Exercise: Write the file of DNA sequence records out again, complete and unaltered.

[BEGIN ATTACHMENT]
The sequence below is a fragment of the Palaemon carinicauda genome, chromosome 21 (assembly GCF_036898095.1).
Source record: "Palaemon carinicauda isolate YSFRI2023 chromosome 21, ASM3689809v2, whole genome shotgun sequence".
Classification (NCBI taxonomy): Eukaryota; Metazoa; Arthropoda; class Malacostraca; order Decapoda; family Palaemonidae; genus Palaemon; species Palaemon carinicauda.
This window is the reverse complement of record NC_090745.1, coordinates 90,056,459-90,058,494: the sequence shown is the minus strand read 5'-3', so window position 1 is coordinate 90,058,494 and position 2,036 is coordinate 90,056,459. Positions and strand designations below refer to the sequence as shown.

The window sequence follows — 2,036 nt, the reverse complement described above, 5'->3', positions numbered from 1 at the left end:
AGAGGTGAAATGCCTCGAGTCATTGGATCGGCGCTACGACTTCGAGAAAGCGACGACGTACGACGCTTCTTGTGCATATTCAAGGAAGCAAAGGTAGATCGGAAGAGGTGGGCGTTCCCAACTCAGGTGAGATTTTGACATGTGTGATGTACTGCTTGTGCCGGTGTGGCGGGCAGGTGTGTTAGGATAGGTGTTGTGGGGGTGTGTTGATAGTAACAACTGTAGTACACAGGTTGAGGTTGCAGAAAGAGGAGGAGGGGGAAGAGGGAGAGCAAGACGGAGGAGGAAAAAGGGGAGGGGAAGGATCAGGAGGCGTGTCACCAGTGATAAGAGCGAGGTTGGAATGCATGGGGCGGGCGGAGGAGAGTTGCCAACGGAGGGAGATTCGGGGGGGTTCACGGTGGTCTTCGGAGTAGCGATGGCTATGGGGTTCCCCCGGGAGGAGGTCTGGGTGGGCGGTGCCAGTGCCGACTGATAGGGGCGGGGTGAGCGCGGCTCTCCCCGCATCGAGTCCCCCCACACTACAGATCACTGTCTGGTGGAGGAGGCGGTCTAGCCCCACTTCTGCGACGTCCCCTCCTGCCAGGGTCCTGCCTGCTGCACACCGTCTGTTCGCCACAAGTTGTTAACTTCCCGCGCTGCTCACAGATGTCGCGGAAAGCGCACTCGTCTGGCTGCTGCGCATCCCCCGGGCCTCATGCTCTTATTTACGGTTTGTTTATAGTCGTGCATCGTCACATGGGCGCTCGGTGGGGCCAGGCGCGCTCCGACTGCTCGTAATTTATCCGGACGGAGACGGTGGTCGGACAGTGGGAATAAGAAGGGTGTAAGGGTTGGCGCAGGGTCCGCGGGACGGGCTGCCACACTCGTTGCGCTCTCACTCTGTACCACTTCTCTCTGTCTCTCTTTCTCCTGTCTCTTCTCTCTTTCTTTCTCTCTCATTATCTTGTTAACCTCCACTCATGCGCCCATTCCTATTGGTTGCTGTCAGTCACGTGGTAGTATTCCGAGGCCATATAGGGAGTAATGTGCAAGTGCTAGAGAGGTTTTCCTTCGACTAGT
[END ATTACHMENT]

The sequence below is a fragment of the Palaemon carinicauda genome, chromosome 21 (assembly GCF_036898095.1).
Source record: "Palaemon carinicauda isolate YSFRI2023 chromosome 21, ASM3689809v2, whole genome shotgun sequence".
Classification (NCBI taxonomy): Eukaryota; Metazoa; Arthropoda; class Malacostraca; order Decapoda; family Palaemonidae; genus Palaemon; species Palaemon carinicauda.
This window is the reverse complement of record NC_090745.1, coordinates 90,056,459-90,058,494: the sequence shown is the minus strand read 5'-3', so window position 1 is coordinate 90,058,494 and position 2,036 is coordinate 90,056,459. Positions and strand designations below refer to the sequence as shown.

The window sequence follows — 2,036 nt, the reverse complement described above, 5'->3', positions numbered from 1 at the left end:
AGAGGTGAAATGCCTCGAGTCATTGGATCGGCGCTACGACTTCGAGAAAGCGACGACGTACGACGCTTCTTGTGCATATTCAAGGAAGCAAAGGTAGATCGGAAGAGGTGGGCGTTCCCAACTCAGGTGAGATTTTGACATGTGTGATGTACTGCTTGTGCCGGTGTGGCGGGCAGGTGTGTTAGGATAGGTGTTGTGGGGGTGTGTTGATAGTAACAACTGTAGTACACAGGTTGAGGTTGCAGAAAGAGGAGGAGGGGGAAGAGGGAGAGCAAGACGGAGGAGGAAAAAGGGGAGGGGAAGGATCAGGAGGCGTGTCACCAGTGATAAGAGCGAGGTTGGAATGCATGGGGCGGGCGGAGGAGAGTTGCCAACGGAGGGAGATTCGGGGGGGTTCACGGTGGTCTTCGGAGTAGCGATGGCTATGGGGTTCCCCCGGGAGGAGGTCTGGGTGGGCGGTGCCAGTGCCGACTGATAGGGGCGGGGTGAGCGCGGCTCTCCCCGCATCGAGTCCCCCCACACTACAGATCACTGTCTGGTGGAGGAGGCGGTCTAGCCCCACTTCTGCGACGTCCCCTCCTGCCAGGGTCCTGCCTGCTGCACACCGTCTGTTCGCCACAAGTTGTTAACTTCCCGCGCTGCTCACAGATGTCGCGGAAAGCGCACTCGTCTGGCTGCTGCGCATCCCCCGGGCCTCATGCTCTTATTTACGGTTTGTTTATAGTCGTGCATCGTCACATGGGCGCTCGGTGGGGCCAGGCGCGCTCCGACTGCTCGTAATTTATCCGGACGGAGACGGTGGTCGGACAGTGGGAATAAGAAGGGTGTAAGGGTTGGCGCAGGGTCCGCGGGACGGGCTGCCACACTCGTTGCGCTCTCACTCTGTACCACTTCTCTCTGTCTCTCTTTCTCCTGTCTCTTCTCTCTTTCTTTCTCTCTCATTATCTTGTTAACCTCCACTCATGCGCCCATTCCTATTGGTTGCTGTCAGTCACGTGGTAGTATTCCGAGGCCATATAGGGAGTAATGTGCAAGTGCTAGAGAGGTTTTCCTTCGACTAGT